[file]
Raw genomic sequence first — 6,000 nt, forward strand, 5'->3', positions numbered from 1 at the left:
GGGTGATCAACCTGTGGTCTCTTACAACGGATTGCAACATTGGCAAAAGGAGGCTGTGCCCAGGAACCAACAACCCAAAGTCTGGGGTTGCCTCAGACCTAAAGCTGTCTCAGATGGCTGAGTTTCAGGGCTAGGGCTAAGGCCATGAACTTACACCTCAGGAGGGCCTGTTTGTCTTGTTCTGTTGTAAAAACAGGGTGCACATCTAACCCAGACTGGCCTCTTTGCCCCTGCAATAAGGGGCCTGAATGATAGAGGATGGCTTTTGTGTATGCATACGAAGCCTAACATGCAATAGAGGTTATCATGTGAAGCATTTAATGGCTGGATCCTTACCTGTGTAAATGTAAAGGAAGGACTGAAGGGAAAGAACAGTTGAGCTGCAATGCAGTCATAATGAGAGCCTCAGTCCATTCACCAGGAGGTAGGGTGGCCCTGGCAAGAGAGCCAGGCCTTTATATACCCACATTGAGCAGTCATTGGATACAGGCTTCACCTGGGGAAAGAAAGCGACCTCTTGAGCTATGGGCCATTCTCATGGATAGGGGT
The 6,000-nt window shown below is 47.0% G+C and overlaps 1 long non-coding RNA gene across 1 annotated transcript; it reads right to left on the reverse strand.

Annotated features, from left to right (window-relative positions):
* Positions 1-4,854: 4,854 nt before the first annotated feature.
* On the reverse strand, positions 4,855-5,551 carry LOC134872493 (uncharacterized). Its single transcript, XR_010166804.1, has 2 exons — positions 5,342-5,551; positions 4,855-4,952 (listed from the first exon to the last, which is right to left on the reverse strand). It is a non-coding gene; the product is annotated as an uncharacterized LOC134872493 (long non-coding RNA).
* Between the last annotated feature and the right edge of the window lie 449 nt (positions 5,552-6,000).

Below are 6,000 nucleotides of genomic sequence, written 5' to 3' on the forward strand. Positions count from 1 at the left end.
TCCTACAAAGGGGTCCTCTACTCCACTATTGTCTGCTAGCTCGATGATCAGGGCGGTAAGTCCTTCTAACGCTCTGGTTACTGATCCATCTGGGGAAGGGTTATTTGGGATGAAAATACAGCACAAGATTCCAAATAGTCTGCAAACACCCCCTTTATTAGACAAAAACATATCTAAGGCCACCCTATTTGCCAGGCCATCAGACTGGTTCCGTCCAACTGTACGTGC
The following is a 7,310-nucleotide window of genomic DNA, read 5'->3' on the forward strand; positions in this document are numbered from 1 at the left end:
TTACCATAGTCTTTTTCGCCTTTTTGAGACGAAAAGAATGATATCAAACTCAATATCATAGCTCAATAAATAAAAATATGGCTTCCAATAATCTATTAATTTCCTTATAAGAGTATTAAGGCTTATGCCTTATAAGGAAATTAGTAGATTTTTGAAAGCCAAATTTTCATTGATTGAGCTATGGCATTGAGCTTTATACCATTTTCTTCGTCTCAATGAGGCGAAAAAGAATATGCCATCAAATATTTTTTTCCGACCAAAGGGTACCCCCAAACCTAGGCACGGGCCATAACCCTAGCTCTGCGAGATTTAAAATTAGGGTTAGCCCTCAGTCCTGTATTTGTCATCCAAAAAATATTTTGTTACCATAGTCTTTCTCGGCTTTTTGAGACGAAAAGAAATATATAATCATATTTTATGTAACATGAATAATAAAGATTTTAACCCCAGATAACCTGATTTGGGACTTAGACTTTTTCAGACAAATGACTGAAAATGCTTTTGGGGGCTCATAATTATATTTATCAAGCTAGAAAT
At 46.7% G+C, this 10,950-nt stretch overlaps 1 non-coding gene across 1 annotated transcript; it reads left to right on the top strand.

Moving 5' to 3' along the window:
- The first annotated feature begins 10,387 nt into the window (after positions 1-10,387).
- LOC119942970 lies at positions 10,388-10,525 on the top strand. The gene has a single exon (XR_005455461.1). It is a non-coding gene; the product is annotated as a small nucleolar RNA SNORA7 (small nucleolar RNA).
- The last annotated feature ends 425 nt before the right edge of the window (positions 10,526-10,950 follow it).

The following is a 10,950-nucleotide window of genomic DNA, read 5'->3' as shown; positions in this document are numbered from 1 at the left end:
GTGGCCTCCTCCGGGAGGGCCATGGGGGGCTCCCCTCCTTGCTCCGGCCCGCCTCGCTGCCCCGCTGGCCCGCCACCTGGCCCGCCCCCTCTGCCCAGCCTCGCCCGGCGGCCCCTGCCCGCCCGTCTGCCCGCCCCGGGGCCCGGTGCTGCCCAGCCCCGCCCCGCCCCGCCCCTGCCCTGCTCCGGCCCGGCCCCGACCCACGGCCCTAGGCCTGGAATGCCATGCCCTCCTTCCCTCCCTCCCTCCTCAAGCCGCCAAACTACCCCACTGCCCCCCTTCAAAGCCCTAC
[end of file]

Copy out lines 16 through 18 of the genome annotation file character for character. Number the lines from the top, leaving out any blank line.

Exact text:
- The last annotated feature ends 425 nt before the right edge of the window (positions 10,526-10,950 follow it).

The following is a 10,950-nucleotide window of genomic DNA, read 5'->3' as shown; positions in this document are numbered from 1 at the left end:
GTGGCCTCCTCCGGGAGGGCCATGGGGGGCTCCCCTCCTTGCTCCGGCCCGCCTCGCTGCCCCGCTGGCCCGCCACCTGGCCCGCCCCCTCTGCCCAGCCTCGCCCGGCGGCCCCTGCCCGCCCGTCTGCCCGCCCCGGGGCCCGGTGCTGCCCAGCCCCGCCCCGCCCCGCCCCTGCCCTGCTCCGGCCCGGCCCCGACCCACGGCCCTAGGCCTGGAATGCCATGCCCTCCTTCCCTCCCTCCCTCCTCAAGCCGCCAAACTACCCCACTGCCCCCCTTCAAAGCCCTAC